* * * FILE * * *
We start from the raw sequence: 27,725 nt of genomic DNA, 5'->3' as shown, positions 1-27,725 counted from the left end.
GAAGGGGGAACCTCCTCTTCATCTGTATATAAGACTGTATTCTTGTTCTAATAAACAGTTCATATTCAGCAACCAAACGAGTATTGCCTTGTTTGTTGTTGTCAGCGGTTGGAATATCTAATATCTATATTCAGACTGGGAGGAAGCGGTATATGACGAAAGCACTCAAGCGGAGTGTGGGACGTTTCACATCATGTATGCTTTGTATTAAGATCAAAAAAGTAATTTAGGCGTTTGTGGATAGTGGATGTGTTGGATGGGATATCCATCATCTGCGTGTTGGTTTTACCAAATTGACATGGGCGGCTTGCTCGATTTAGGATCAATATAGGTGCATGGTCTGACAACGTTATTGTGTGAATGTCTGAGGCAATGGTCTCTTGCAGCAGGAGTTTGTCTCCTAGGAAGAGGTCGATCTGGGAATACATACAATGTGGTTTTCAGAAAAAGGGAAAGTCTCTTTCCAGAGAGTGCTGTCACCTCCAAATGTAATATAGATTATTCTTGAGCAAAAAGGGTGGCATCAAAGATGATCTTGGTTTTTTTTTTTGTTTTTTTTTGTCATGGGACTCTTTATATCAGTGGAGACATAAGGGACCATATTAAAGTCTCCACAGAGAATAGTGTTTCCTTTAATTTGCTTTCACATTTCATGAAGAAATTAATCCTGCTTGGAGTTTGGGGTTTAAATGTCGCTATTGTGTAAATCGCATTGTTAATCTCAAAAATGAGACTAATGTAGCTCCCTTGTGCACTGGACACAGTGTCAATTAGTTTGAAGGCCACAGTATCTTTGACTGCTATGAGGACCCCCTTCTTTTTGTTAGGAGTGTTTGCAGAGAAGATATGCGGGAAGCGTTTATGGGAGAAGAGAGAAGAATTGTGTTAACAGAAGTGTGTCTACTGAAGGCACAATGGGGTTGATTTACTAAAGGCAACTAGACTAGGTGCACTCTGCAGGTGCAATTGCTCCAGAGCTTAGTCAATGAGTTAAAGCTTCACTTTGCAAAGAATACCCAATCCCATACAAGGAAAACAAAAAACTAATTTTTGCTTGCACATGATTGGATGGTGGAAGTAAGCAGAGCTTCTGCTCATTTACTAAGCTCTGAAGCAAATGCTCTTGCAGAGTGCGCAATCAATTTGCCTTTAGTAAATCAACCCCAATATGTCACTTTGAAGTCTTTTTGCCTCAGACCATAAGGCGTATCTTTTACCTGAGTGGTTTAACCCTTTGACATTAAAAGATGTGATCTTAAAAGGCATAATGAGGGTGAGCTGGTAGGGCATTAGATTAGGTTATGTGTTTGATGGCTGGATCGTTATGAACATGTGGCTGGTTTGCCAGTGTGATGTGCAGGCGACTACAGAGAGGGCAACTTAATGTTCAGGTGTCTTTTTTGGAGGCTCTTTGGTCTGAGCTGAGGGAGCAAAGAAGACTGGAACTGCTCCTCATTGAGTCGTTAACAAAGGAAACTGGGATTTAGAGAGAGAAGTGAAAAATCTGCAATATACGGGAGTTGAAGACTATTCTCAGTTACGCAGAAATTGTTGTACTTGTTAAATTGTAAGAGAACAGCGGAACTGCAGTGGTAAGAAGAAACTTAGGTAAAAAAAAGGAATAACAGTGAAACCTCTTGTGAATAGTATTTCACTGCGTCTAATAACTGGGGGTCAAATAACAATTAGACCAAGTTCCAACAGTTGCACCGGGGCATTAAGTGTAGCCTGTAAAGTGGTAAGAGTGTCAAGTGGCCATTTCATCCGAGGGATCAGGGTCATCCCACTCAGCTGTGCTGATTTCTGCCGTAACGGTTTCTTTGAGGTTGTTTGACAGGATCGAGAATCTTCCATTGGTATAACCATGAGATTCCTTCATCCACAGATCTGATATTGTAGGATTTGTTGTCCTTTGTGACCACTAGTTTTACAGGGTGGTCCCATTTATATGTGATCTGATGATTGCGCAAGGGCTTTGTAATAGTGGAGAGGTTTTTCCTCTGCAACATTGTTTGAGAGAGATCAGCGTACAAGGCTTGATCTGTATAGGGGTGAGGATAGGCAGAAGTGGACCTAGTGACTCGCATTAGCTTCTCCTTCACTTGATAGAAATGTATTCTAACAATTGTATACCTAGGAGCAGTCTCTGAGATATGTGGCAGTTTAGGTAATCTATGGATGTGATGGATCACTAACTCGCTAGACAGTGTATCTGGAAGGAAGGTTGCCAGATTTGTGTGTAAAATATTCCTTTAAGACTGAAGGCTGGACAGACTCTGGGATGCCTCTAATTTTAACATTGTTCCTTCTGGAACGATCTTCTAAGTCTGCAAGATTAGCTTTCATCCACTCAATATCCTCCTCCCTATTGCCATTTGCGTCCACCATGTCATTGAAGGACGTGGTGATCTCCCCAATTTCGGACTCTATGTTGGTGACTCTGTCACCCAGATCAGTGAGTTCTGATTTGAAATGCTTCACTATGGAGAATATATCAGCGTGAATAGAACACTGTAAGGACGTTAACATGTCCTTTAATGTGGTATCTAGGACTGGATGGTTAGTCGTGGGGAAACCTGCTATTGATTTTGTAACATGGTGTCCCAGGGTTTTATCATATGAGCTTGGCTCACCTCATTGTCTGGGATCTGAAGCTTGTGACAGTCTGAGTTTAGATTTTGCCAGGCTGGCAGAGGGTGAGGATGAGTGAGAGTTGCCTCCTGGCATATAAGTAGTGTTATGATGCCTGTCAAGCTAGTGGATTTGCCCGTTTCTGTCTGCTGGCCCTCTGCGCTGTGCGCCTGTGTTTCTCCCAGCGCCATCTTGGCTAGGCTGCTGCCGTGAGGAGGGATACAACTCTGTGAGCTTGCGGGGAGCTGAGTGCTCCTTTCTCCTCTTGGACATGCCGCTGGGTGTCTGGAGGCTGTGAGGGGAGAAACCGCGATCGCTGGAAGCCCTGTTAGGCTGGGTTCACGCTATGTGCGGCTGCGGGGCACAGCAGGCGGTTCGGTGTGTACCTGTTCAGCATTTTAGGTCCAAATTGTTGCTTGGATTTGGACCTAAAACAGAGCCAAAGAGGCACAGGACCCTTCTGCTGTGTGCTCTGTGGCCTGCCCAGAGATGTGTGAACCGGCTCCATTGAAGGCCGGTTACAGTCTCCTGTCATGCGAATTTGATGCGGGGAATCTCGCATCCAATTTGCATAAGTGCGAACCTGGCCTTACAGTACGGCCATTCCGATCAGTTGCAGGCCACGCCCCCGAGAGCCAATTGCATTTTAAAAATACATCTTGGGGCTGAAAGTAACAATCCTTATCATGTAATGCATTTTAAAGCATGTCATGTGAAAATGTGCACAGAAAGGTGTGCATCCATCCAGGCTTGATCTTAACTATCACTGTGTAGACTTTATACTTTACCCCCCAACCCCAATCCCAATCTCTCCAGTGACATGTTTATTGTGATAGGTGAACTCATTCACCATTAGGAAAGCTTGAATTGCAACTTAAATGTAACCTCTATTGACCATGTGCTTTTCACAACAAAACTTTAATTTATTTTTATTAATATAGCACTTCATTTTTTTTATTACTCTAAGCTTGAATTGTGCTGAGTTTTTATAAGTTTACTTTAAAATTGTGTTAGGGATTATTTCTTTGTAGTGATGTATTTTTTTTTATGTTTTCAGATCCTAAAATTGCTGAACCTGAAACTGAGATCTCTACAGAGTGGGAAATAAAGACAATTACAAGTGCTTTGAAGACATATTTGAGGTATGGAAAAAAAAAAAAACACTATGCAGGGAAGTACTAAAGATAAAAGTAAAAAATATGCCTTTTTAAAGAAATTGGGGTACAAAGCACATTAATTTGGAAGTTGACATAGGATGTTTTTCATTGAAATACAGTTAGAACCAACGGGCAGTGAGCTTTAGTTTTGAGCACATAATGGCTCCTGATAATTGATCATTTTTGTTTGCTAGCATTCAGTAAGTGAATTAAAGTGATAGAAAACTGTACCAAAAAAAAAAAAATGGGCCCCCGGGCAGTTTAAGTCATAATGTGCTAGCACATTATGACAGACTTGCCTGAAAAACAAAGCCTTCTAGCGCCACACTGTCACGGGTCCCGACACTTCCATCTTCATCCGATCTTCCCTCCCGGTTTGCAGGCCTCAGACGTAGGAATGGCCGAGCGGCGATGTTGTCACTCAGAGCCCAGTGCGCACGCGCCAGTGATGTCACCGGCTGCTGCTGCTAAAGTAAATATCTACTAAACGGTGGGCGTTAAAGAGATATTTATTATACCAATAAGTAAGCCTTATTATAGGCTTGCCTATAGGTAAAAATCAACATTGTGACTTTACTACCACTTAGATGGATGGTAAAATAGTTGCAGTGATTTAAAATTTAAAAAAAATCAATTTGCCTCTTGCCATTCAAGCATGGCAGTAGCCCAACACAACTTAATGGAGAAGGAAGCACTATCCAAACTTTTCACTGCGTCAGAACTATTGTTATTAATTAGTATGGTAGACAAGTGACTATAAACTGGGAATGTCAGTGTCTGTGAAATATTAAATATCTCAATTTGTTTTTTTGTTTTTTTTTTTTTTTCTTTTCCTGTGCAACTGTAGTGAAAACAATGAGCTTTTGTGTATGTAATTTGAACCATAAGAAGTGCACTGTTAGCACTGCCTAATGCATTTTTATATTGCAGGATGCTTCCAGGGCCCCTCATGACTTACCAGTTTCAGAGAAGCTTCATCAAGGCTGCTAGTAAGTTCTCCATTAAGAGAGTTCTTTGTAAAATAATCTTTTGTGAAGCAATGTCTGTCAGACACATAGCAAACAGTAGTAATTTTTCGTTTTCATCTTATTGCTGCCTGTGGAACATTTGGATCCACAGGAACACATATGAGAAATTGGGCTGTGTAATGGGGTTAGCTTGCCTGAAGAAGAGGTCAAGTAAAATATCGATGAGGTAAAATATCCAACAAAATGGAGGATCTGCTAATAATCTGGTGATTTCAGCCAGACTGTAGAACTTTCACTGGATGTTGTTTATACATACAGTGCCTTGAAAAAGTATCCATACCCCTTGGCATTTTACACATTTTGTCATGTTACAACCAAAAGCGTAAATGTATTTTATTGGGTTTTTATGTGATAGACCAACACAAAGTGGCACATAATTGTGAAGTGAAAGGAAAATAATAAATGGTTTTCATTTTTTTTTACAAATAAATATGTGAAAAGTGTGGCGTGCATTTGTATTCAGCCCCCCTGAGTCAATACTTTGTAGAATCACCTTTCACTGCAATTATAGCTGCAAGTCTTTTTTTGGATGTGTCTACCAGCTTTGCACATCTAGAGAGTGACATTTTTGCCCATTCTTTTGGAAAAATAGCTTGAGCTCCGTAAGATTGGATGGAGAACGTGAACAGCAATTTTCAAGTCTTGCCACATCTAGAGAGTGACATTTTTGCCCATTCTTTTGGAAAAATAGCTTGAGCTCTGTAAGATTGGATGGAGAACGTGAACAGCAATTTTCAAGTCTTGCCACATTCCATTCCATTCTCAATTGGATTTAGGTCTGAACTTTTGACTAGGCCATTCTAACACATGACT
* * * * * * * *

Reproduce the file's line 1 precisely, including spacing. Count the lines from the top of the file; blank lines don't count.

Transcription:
We start from the raw sequence: 27,725 nt of genomic DNA, 5'->3' as shown, positions 1-27,725 counted from the left end.